Changes in vision, flexibility, strength, range of motion and even height are all part of the aging process, and they can affect senior drivers behind the wheel. That’s why it’s so important to educate yourself about how you can interact with your vehicle to optimize performance and safety.
Start by positioning yourself properly inside your vehicle. Getting the right fit isn’t just a matter of comfort, however. Unless you can operate a car properly and interact with its controls the way they were designed to be used, you may be compromising your safety.
Here are a few things to check to ensure you’re positioned right. All of these adjustments can help improve safety in the event of a crash.
If you’re still not set up right, contact your local AAA club or visit www.Car-Fit.org to find a CarFit clinic, where experts can help you get positioned properly. (Keep in mind that CarFit is not available in all areas). They can also lead you to resources for adaptive devices designed for in-car use, such as hand controls, pedal extenders, special mirrors and specially designed foam cushions that overcome specific issues.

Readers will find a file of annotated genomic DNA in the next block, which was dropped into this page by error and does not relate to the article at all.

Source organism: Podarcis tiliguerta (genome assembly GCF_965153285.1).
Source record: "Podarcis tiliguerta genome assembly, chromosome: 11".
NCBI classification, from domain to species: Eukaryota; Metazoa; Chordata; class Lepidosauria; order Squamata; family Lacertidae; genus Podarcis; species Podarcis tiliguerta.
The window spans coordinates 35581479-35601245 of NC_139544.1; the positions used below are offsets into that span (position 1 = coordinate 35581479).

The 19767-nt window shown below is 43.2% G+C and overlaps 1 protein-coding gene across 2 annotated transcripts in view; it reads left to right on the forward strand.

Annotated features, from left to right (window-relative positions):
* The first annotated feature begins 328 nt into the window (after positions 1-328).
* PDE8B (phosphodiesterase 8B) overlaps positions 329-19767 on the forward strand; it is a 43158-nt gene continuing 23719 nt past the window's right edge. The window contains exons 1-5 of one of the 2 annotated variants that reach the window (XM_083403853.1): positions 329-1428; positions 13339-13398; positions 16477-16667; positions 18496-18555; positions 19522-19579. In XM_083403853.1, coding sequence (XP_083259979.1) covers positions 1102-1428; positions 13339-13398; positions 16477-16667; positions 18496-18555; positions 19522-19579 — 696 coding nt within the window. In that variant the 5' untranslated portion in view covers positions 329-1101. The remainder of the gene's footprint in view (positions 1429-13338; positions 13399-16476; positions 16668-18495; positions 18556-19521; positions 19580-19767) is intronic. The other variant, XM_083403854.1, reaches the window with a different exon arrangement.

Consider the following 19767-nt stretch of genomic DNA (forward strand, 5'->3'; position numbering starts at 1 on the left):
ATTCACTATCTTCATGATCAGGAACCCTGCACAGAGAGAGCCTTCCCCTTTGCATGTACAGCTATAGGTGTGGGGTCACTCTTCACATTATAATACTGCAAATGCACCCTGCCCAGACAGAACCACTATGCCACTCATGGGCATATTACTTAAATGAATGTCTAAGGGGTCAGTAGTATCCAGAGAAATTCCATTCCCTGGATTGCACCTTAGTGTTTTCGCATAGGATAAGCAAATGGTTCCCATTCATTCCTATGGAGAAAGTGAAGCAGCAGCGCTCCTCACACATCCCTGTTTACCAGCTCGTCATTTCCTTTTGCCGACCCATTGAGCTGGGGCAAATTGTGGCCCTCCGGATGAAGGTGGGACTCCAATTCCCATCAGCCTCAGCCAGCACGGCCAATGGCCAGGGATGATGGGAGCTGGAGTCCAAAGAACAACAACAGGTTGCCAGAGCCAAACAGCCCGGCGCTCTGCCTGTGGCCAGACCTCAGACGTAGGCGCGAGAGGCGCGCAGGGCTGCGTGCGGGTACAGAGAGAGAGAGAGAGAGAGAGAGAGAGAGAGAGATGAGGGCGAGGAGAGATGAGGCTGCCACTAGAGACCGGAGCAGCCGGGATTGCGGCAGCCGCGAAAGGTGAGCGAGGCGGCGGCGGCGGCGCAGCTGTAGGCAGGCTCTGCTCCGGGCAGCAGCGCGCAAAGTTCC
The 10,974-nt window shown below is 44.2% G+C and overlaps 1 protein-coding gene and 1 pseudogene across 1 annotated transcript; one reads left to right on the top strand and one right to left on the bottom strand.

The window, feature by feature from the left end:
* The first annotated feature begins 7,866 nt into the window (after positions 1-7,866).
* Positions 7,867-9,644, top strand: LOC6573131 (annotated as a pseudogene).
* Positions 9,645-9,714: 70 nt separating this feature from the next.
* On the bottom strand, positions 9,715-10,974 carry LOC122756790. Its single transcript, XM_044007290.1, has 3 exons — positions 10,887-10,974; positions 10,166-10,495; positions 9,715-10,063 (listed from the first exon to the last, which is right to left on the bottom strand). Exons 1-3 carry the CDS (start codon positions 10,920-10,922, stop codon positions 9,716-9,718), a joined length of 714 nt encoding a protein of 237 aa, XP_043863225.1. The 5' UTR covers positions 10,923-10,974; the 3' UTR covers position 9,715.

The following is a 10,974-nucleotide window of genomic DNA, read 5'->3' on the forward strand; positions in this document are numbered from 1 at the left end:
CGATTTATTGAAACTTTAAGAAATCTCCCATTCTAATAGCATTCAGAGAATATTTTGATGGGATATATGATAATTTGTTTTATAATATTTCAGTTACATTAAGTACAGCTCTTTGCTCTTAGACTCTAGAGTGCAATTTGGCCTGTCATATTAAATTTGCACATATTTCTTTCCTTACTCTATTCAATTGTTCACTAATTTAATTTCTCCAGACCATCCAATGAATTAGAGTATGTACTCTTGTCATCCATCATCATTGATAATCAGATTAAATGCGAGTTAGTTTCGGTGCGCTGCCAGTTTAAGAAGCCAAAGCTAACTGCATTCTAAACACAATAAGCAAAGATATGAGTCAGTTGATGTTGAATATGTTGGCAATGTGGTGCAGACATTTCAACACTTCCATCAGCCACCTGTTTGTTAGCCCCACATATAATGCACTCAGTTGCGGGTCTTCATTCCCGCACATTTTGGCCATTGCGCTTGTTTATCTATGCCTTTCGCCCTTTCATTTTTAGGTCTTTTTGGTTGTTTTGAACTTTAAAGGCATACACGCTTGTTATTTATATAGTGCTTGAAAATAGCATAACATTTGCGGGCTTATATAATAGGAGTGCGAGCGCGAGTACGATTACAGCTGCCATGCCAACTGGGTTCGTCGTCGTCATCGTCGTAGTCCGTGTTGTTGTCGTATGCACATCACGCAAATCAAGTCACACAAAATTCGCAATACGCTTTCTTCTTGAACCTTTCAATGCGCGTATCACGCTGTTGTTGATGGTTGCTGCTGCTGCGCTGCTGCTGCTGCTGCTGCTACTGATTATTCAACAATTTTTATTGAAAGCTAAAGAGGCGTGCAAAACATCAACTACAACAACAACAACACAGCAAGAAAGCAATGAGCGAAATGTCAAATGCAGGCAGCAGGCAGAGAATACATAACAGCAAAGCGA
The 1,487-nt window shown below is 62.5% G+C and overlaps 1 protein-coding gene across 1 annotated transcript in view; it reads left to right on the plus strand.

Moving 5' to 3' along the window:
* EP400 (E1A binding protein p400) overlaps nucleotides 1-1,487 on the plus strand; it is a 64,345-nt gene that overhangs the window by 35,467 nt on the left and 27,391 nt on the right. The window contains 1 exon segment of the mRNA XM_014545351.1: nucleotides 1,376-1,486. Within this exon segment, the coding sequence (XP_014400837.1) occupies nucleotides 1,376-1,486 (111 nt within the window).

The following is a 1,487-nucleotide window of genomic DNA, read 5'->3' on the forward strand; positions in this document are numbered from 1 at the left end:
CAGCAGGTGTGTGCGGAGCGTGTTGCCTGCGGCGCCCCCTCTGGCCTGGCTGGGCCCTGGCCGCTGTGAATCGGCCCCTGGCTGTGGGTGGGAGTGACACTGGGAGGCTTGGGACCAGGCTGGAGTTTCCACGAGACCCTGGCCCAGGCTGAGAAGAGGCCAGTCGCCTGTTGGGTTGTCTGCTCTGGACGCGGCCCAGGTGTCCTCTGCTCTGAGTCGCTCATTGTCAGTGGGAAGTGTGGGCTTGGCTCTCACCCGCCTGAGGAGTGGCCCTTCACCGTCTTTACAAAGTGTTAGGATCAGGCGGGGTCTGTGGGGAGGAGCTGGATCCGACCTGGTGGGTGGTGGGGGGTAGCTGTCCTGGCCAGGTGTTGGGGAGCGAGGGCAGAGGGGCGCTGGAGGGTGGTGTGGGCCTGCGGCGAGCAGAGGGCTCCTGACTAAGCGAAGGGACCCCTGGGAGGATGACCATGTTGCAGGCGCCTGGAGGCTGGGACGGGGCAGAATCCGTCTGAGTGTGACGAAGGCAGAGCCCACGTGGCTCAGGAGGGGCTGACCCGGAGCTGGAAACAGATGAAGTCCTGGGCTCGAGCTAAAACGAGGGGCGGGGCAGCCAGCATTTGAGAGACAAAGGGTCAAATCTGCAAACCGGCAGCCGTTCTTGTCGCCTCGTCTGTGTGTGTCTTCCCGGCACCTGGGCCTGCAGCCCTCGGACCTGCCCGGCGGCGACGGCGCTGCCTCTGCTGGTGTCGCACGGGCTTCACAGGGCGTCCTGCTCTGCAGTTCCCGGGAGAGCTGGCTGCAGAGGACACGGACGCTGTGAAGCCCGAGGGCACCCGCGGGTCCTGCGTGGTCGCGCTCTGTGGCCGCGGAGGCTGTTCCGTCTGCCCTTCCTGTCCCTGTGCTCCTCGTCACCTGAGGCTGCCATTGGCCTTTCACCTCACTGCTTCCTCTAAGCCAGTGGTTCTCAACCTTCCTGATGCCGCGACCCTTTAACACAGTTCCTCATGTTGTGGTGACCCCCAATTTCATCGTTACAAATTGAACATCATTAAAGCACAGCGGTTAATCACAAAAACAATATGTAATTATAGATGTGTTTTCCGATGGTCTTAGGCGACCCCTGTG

Don’t try to fix position issues with things you have at home, like pillows and wooden blocks. Things like that can slide, break and go flying unexpectedly, creating additional safety problems. Here are some of the devices you might find useful:
Anyone looking to add adaptive equipment to their vehicle will need to work with a trained professional, usually an occupational therapist, to receive a driving assessment. The occupational therapist will recommend equipment and training by a certified driver rehabilitative specialist, if necessary.
Generally, there is a charge for this type of assessment. Contact your health insurance provide before scheduling an appointment with an occupational therapist to be sure you understand what your out-of-pocket expenses will be.